Voineagu concludes, “It is exciting times for genetic research and although the phenotypic and genetic heterogeneity of ASD often seem to be a daunting conundrum, well-defined diagnostic criteria, larger cohort sizes for genetic studies and integrative approaches of genomic and epigenomic data already delineate a promising avenue for elucidating the mechanisms of ASD.”
# # #
NOTES FOR AUTHORS
“Autism: From Genetics to Biomarkers.” Irina Voineagu. Disease Markers, Volume 33, Issue 5 (November 2012). Published by IOS Press.
Full text of the articles in the issue is available to credentialed journalists upon request. Contact Daphne Watrin, IOS Press at +31 20 688 3355, email@example.com to obtain copies or to request an interview with the authors. Journalists wishing to interview the authors may also contact guest editor Irina Voineagu, MD, PhD, RIKEN Omics Science Center, Yokohama, Kanagawa, 230-0045, Japan, at +81-45-503-9222, firstname.lastname@example.org.
Table of Contents:
Editorial, Autism: From Genetics to Biomarkers
Mutant Mouse Models of Autism Spectrum Disorders
Giovanni Provenzano, Giulia Zunino, Sacha Genovesi, Paola Sgadò and Yuri Bozzi
A Songbird Animal Model for Dissecting the Genetic Bases of Autism Spectrum Disorder
S. Carmen Panaitof
The Role of the FOXP Family of Transcription Factors in ASD
J. Michael Bowers and Genevieve Konopka
piRNAs Warrant Investigation in Rett Syndrome: An Omics Perspective
Alka Saxena, Dave Tang and Piero Carninci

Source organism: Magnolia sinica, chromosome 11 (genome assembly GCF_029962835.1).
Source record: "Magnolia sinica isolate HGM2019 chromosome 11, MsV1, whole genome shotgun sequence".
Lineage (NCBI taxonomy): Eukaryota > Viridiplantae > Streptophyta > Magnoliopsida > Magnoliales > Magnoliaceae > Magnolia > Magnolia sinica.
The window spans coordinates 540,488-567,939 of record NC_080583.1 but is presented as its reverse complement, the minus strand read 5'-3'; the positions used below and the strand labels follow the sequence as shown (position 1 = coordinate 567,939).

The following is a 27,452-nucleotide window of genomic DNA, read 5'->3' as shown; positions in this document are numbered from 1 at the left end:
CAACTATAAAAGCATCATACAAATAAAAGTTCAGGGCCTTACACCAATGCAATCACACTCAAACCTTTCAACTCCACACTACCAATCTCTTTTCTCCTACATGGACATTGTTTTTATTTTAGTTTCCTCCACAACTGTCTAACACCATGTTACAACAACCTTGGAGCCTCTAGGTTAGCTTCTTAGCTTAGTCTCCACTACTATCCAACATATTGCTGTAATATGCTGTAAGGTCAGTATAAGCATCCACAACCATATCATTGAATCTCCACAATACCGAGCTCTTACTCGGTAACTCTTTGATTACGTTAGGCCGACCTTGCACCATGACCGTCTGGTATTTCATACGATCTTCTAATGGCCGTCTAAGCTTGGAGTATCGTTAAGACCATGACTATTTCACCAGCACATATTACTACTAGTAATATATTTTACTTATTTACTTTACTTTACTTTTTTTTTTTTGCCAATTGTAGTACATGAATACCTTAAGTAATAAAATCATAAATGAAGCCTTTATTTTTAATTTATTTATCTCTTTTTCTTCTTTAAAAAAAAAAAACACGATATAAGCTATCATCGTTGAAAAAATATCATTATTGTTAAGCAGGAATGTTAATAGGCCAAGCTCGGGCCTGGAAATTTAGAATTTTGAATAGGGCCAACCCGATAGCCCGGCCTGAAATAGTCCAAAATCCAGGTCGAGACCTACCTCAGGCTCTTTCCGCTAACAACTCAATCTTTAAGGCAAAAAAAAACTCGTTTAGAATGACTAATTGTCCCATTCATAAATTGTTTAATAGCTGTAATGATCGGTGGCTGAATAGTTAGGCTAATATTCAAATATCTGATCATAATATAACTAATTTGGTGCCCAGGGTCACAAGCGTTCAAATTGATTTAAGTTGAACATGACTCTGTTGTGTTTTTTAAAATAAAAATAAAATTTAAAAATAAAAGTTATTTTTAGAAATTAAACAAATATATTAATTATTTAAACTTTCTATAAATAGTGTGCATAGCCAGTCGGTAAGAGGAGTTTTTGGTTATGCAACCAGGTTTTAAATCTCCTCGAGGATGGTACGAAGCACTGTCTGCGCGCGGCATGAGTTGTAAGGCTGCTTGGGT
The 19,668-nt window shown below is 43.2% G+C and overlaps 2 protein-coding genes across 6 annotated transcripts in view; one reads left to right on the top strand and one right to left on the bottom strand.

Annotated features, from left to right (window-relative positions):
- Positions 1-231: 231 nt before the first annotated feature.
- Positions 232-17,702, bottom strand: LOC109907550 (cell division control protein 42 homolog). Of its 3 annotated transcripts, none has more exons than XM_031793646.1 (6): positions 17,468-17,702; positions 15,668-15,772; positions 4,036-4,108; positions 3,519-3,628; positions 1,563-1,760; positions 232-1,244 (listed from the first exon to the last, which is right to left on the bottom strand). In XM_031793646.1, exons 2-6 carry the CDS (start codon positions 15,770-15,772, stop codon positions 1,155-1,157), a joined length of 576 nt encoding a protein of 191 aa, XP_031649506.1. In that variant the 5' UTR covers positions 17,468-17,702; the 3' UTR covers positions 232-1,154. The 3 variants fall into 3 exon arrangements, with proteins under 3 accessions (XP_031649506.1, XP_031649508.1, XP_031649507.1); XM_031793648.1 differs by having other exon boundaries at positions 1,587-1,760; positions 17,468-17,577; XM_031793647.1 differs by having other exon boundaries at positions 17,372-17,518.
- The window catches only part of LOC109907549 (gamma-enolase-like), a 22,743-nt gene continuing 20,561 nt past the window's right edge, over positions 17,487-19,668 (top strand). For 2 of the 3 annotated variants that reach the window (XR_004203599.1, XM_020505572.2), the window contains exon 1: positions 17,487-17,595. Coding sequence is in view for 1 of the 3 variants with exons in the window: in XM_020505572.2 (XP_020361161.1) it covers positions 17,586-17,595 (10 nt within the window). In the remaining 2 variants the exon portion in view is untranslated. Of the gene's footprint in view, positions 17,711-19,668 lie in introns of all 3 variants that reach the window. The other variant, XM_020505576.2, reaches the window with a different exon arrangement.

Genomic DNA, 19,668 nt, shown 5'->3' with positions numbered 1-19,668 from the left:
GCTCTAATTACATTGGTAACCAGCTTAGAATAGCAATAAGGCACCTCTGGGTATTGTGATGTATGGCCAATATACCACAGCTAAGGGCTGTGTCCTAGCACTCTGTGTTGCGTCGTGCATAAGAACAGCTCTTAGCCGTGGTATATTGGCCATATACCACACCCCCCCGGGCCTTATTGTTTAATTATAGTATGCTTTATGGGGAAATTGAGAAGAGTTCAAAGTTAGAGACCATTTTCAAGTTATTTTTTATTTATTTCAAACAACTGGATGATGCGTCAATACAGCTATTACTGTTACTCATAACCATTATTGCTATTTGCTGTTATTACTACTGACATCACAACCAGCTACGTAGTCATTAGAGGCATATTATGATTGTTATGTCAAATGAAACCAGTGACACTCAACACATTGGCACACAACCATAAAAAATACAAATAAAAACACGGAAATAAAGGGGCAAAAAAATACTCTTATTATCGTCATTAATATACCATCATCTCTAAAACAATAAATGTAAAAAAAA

Subphenotype-Dependent Disease Markers for Diagnosis and Personalized Treatment of Autism Spectrum Disorders
Valerie W. Hu
ABOUT DISEASE MARKERS
Disease Markers (www.iospress.com/journal/disease-markers) publishes original research findings and reviews on the identification of markers associated with the disease processes, whether or not they are an integral part of the pathological lesion. The disease markers may be a genetic host factor predisposing to the disease or the occurrence of cell-surface markers, enzymes or other components, either in altered forms, abnormal concentrations or with abnormal tissue distribution. This journal is designed to provide a forum for publications dealing with original observations in this developing field on any aspect of the general topic
ABOUT IOS PRESS
Commencing its publishing activities in 1987, IOS Press (www.iospress.com) serves the information needs of scientific and medical communities worldwide. IOS Press now (co-)publishes over 100 international journals and about 120 book titles each year on subjects ranging from computer sciences and mathematics to medicine and the natural sciences.
IOS Press continues its rapid growth, embracing new technologies for the timely dissemination of information. All journals are available electronically and an e-book platform was launched in 2005.
Headquartered in Amsterdam with satellite offices in the USA, Germany, India and China, IOS Press has established several strategic co-publishing initiatives. Notable acquisitions included Delft University Press in 2005 and Millpress Science Publishers in 2008.